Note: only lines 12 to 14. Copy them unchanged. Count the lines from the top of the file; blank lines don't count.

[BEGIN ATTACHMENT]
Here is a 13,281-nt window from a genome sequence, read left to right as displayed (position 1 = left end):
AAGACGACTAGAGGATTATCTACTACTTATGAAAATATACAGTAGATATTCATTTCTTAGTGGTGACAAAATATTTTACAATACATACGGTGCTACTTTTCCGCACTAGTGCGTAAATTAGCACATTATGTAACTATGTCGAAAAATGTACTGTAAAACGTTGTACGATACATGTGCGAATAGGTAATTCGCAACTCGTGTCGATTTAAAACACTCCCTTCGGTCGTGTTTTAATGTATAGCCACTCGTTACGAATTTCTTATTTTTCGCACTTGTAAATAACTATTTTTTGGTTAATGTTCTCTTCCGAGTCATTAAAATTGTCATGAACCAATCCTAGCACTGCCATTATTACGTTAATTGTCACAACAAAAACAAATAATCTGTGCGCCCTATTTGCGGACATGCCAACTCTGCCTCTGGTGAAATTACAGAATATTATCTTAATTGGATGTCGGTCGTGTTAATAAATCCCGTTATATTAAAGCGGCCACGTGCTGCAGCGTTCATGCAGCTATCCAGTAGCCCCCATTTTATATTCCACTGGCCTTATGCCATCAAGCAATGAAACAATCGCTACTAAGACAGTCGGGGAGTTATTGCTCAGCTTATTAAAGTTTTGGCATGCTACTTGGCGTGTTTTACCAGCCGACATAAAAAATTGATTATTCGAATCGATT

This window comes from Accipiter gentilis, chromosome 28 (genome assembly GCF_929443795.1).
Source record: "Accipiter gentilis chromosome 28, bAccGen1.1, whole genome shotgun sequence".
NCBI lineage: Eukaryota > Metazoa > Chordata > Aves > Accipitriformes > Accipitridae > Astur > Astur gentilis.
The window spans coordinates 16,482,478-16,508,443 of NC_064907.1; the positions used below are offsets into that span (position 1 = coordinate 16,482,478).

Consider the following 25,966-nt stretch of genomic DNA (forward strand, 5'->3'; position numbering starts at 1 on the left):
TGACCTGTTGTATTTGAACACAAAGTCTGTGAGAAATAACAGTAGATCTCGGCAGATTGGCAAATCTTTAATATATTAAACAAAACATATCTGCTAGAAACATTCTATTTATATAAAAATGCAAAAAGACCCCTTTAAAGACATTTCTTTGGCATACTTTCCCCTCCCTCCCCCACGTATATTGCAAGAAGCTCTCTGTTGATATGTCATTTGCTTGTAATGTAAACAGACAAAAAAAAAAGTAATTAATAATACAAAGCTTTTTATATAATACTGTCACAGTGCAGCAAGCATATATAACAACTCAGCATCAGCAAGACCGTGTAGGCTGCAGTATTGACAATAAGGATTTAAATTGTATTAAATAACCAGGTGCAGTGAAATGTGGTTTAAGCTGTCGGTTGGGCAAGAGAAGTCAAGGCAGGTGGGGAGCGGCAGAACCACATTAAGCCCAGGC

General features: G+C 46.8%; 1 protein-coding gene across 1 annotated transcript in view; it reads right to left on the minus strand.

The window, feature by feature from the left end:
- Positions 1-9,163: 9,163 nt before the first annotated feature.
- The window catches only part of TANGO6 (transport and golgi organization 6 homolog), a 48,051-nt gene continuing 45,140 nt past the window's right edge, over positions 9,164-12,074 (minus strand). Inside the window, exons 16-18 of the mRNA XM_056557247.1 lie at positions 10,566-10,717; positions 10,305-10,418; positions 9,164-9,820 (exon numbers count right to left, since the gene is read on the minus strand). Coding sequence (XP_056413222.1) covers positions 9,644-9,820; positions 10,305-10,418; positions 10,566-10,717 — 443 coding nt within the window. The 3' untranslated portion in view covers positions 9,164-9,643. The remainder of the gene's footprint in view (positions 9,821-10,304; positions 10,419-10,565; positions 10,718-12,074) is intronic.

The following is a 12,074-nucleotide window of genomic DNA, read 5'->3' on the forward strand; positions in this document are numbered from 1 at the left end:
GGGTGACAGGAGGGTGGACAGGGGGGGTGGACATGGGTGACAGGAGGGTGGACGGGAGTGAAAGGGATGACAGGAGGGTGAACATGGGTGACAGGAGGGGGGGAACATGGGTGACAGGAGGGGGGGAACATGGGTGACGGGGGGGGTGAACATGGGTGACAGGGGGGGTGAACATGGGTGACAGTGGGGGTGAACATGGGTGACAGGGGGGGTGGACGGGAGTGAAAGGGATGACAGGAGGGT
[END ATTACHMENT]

- The window catches only part of TANGO6 (transport and golgi organization 6 homolog), a 48,051-nt gene continuing 45,140 nt past the window's right edge, over positions 9,164-12,074 (minus strand). Inside the window, exons 16-18 of the mRNA XM_056557247.1 lie at positions 10,566-10,717; positions 10,305-10,418; positions 9,164-9,820 (exon numbers count right to left, since the gene is read on the minus strand). Coding sequence (XP_056413222.1) covers positions 9,644-9,820; positions 10,305-10,418; positions 10,566-10,717 — 443 coding nt within the window. The 3' untranslated portion in view covers positions 9,164-9,643. The remainder of the gene's footprint in view (positions 9,821-10,304; positions 10,419-10,565; positions 10,718-12,074) is intronic.

The following is a 12,074-nucleotide window of genomic DNA, read 5'->3' on the forward strand; positions in this document are numbered from 1 at the left end:
GGGTGACAGGAGGGTGGACAGGGGGGGTGGACATGGGTGACAGGAGGGTGGACGGGAGTGAAAGGGATGACAGGAGGGTGAACATGGGTGACAGGAGGGGGGGAACATGGGTGACAGGAGGGGGGGAACATGGGTGACGGGGGGGGTGAACATGGGTGACAGGGGGGGTGAACATGGGTGACAGTGGGGGTGAACATGGGTGACAGGGGGGGTGGACGGGAGTGAAAGGGATGACAGGAGGGT